CONCORD, N.H. -- A judge determining whether a New Hampshire prep school graduate received effective counsel during his sexual assault trial heard conflicting testimony Wednesday about whether defense lawyers were derailing the case or making reasonable strategic decisions.
Owen Labrie, of Tunbridge, Vermont, was acquitted in 2015 of raping a 15-year-old classmate the previous year as part of Senior Salute, a game of sexual conquest at St. Paul’s School in Concord. Eighteen at the time of his arrest, he was convicted of misdemeanor sexual assault and child endangerment and was sentenced to a year in jail. A conviction on a felony computer charge requires him to register as a sex offender for life.
Labrie, now 21, is free while he appeals his conviction and seeks a new trial. His appeal to the state Supreme Court is on hold while a Merrimack County Superior Court judge considers his request for a new trial based on ineffective counsel. A hearing on that matter began Tuesday and continued Wednesday and Thursday.
Jaye Rancourt, who served as local counsel to Labrie’s out-of-state defense team, said during cross-examination Wednesday that she was virtually shut out of the case.
Rancourt said she was so troubled by lead attorney J.W. Carney Jr.’s handling of the case that she considered asking for a mistrial, particularly after witnessing a conversation he had with a DNA witness in which he appeared wholly unprepared.
“That was the turning point,” she said. “The train was off the tracks.”
Under questioning from prosecutor Catherine Ruffle, Rancourt acknowledged that she did not approach either the judge or Labrie with her concerns, and said she realizes that amounts to ineffective counsel on her part.
“I didn’t want to scare him. I didn’t want to freak him out. This young man was on trial, he could go to prison. I didn’t think it was the best time to step in and say, ‘I think your counsel doesn’t know what they’re doing,’” she said.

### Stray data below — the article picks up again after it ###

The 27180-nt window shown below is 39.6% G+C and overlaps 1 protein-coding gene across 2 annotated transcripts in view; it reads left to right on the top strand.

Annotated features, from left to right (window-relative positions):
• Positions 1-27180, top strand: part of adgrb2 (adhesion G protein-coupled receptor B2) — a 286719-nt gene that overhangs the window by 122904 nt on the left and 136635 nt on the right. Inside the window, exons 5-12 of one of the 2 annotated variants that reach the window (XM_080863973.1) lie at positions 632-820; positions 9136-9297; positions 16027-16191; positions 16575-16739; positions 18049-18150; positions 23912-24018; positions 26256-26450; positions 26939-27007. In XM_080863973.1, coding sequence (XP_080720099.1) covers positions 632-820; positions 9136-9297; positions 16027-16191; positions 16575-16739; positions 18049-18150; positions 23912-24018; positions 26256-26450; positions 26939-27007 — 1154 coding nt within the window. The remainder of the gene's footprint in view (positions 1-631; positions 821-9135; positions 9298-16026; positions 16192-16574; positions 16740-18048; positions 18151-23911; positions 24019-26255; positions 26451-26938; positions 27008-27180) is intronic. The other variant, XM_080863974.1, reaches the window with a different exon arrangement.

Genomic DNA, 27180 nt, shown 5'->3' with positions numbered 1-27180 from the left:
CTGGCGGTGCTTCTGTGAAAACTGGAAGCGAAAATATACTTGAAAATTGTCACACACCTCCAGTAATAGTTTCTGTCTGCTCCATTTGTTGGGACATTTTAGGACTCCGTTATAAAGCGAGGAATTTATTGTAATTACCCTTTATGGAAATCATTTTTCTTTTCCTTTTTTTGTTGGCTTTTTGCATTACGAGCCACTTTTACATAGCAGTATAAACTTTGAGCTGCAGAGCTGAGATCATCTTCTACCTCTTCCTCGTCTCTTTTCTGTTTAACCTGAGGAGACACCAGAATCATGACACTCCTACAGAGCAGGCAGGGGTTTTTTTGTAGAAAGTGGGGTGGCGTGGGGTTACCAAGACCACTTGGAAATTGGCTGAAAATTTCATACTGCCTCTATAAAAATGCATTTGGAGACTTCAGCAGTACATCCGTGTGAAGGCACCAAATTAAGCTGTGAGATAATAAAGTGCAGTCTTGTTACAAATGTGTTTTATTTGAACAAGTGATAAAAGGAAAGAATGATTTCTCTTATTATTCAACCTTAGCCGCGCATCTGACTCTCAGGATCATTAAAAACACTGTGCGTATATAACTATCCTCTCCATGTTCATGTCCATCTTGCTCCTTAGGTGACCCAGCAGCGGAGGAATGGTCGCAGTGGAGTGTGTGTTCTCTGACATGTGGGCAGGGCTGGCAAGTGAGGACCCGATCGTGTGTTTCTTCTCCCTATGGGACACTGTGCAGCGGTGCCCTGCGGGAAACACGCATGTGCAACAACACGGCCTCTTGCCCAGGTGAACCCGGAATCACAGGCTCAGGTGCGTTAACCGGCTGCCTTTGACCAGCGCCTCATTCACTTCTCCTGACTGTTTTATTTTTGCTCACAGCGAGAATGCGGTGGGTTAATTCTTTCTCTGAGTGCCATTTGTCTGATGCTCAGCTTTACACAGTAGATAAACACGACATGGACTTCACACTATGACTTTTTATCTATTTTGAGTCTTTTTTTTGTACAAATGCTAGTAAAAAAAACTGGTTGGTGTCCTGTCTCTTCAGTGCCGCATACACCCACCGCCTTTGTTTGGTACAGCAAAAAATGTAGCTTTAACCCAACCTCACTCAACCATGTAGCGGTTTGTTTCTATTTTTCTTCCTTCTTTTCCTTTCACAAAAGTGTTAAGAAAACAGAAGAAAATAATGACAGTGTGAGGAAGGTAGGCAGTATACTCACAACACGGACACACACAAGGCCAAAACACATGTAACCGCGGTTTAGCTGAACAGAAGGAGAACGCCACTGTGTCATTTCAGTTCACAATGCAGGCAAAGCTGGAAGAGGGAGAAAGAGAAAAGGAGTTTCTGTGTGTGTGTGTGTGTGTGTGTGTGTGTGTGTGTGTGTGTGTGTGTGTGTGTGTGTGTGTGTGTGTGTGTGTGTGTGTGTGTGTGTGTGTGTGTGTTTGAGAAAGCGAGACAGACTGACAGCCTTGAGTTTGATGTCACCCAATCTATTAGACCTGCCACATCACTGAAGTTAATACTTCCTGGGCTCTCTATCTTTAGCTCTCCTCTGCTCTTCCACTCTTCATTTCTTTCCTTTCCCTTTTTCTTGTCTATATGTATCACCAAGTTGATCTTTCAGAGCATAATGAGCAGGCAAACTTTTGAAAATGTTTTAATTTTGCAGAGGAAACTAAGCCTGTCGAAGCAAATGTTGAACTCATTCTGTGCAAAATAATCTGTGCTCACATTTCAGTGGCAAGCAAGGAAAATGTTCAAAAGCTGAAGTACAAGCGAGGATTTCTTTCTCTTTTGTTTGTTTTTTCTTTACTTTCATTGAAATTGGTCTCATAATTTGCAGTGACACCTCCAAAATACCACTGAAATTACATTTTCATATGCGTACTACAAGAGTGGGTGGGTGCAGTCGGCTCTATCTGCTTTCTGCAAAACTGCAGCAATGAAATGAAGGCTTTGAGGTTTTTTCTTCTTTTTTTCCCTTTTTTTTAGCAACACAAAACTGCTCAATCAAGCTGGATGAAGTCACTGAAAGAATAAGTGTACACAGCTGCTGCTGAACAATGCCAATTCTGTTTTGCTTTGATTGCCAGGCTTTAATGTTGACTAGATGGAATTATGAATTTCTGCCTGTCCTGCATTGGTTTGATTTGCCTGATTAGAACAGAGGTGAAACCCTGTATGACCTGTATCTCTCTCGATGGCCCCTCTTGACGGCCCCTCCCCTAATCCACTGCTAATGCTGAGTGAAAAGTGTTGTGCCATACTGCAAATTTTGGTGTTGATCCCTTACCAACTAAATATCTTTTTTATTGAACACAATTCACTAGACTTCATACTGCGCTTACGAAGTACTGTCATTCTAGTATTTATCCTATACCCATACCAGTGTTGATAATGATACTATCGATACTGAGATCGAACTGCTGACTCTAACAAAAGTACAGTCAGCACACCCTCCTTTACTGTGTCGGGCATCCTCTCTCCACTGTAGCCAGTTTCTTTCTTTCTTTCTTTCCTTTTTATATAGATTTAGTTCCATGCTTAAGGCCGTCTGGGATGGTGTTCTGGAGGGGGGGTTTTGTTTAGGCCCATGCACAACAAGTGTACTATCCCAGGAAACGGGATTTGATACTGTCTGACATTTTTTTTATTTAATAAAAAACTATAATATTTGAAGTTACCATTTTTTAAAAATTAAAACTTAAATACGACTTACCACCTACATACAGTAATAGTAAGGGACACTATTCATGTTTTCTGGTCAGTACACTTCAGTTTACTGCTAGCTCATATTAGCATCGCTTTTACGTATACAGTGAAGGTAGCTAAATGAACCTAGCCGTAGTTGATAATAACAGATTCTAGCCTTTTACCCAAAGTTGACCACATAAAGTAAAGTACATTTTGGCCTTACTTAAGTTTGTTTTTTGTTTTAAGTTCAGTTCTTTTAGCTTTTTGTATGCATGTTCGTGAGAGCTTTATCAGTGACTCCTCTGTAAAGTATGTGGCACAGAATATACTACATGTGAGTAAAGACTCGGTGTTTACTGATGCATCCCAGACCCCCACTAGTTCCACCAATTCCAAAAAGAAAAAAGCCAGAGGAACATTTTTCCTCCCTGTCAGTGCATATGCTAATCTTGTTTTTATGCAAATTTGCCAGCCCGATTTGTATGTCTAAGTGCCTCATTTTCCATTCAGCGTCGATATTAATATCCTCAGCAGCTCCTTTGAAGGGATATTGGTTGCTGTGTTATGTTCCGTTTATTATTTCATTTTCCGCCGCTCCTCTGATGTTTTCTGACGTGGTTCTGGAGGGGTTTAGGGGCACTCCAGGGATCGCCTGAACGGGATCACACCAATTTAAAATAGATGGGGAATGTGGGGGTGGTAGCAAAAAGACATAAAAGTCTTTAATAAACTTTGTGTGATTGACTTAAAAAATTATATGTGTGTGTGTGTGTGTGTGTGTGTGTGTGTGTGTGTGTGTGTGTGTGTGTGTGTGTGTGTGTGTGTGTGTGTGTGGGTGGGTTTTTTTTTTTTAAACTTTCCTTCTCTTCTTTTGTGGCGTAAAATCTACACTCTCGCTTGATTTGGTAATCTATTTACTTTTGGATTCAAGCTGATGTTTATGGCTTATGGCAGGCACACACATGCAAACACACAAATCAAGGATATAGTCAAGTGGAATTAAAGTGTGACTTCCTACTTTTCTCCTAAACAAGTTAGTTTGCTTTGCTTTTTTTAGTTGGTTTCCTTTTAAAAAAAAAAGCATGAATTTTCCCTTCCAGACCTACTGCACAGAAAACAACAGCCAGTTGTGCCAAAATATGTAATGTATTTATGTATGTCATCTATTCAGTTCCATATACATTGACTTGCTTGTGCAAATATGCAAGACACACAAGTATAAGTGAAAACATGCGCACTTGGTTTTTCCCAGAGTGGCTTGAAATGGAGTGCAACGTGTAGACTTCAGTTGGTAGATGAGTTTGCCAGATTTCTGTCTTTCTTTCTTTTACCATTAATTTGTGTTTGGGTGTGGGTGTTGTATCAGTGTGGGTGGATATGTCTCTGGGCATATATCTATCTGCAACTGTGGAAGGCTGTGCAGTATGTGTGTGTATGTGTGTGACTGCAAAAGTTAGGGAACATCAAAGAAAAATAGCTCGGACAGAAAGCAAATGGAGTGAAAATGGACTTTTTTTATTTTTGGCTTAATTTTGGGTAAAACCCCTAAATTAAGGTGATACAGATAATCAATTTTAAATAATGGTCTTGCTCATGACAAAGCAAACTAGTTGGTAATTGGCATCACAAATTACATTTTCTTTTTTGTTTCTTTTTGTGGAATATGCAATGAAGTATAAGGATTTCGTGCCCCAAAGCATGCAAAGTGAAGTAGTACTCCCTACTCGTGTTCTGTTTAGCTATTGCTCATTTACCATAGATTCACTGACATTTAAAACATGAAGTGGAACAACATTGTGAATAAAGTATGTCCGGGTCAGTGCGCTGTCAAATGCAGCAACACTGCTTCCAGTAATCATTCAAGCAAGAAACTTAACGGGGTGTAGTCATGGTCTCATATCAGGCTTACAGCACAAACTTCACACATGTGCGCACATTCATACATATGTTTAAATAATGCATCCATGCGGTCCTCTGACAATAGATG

“Looking back, there’s no question I should’ve come in this court room told your honor ‘There’s a huge problem,’” she said. “That’s my failure. I own it 100 percent.”
Ruffle repeatedly challenged Rancourt’s claims that the defense team erred in other ways, including not challenging the computer charge during the trial and not attempting to further damage the credibility of the girl and several of Labrie’s friends.
Ruffle said those decisions could have been part of a reasonable legal strategy. Her first witness, Carney’s co-counsel Samir Zaganjori, said further questioning of Labrie’s friends could have opened the door to evidence that might have hurt Labrie’s case.
Labrie’s current lawyer, Robin Melone, has said that Labrie should not have been charged with or convicted of using a computer to lure the girl for sex because Labrie exchanged messages with the girl through the school’s intranet, not the wider internet as the law specifies.
Zaganjori said he believed the computer law applied because the school’s system allowed access to the internet.
“I believe we gave him a very strong defense,” he said.
On Thursday, however, Zaganjori said waiting to challenge the felony charge until after the verdict was not “ideal representation” but he said overall Labrie received effective counsel.